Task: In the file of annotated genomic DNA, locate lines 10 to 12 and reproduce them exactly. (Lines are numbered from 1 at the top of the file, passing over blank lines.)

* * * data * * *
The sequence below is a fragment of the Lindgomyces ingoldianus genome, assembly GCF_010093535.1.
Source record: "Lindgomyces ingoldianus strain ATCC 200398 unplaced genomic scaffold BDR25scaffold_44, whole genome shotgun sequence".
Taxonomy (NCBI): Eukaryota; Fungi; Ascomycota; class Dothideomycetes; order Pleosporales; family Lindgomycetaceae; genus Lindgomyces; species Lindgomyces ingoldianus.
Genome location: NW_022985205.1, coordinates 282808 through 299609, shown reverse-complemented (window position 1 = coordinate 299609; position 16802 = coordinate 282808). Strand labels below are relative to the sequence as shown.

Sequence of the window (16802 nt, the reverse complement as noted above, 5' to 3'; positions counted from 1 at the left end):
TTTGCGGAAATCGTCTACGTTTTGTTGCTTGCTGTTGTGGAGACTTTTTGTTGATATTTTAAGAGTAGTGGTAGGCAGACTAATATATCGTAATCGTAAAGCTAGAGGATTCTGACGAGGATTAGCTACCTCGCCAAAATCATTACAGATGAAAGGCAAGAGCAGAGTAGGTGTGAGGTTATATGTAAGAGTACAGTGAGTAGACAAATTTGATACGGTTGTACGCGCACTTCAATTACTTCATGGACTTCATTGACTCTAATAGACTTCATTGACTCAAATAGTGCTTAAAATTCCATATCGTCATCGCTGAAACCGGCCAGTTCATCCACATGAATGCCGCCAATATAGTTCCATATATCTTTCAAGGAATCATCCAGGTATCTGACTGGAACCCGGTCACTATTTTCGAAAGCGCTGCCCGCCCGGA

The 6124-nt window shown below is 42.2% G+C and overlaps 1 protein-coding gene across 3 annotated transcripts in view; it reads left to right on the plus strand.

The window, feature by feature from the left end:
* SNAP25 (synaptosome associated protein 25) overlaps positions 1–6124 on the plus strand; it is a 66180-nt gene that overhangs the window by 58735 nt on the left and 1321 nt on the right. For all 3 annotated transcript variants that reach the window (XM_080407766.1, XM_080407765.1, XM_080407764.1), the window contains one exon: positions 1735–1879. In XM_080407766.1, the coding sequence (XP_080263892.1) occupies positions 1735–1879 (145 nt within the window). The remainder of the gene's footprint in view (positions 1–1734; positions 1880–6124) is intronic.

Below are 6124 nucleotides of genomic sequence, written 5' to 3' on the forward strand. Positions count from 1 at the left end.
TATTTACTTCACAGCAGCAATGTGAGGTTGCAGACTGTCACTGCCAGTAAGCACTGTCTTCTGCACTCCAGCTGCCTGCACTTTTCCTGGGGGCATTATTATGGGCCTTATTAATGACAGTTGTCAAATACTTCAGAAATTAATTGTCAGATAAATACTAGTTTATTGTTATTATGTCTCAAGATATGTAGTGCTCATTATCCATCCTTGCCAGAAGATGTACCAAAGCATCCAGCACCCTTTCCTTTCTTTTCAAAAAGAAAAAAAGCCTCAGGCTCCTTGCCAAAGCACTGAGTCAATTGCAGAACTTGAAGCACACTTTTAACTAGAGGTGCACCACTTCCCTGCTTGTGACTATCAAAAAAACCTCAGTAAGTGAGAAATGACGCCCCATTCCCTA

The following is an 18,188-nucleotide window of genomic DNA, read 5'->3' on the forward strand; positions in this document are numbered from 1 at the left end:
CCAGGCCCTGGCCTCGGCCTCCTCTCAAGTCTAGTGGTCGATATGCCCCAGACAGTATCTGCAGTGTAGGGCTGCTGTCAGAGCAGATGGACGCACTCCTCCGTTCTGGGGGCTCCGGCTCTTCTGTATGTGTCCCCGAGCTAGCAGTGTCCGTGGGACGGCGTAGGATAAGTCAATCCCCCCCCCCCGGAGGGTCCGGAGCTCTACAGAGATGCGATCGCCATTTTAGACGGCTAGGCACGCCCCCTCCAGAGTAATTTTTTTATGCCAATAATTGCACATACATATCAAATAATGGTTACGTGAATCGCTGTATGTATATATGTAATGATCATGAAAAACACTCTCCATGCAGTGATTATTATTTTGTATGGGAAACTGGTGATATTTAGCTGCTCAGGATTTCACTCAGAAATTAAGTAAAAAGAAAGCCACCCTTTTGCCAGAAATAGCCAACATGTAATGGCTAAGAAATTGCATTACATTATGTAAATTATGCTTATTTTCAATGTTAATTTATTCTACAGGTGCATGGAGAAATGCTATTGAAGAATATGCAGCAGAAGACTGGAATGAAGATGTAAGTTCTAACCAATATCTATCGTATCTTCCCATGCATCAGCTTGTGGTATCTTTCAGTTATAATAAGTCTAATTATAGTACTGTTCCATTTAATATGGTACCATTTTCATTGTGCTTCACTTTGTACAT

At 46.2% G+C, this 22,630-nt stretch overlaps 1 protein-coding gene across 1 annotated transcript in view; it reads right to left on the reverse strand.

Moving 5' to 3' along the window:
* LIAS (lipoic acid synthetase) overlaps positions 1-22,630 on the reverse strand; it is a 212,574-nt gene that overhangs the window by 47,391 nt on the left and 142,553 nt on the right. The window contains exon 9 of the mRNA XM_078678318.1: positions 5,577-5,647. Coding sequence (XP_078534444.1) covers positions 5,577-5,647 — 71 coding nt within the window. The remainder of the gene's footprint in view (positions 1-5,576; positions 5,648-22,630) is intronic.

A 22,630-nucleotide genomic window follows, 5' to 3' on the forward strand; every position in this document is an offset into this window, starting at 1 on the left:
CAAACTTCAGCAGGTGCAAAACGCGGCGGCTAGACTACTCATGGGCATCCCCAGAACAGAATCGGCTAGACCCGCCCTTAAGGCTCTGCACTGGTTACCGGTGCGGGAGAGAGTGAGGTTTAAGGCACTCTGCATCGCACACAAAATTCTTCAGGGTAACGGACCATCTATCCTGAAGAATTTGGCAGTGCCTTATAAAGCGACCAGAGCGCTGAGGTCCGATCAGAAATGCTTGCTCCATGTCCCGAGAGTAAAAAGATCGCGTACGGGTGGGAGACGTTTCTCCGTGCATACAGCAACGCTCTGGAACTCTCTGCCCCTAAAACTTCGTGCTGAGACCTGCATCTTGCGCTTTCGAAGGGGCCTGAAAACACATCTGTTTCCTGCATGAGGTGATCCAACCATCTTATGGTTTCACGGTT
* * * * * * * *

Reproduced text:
Below are 6124 nucleotides of genomic sequence, written 5' to 3' on the forward strand. Positions count from 1 at the left end.
TATTTACTTCACAGCAGCAATGTGAGGTTGCAGACTGTCACTGCCAGTAAGCACTGTCTTCTGCACTCCAGCTGCCTGCACTTTTCCTGGGGGCATTATTATGGGCCTTATTAATGACAGTTGTCAAATACTTCAGAAATTAATTGTCAGATAAATACTAGTTTATTGTTATTATGTCTCAAGATATGTAGTGCTCATTATCCATCCTTGCCAGAAGATGTACCAAAGCATCCAGCACCCTTTCCTTTCTTTTCAAAAAGAAAAAAAGCCTCAGGCTCCTTGCCAAAGCACTGAGTCAATTGCAGAACTTGAAGCACACTTTTAACTAGAGGTGCACCACTTCCCTGCTTGTGACTATCAAAAAAACCTCAGTAAGTGAGAAATGACGCCCCATTCCCTA

The following is an 18,188-nucleotide window of genomic DNA, read 5'->3' on the forward strand; positions in this document are numbered from 1 at the left end: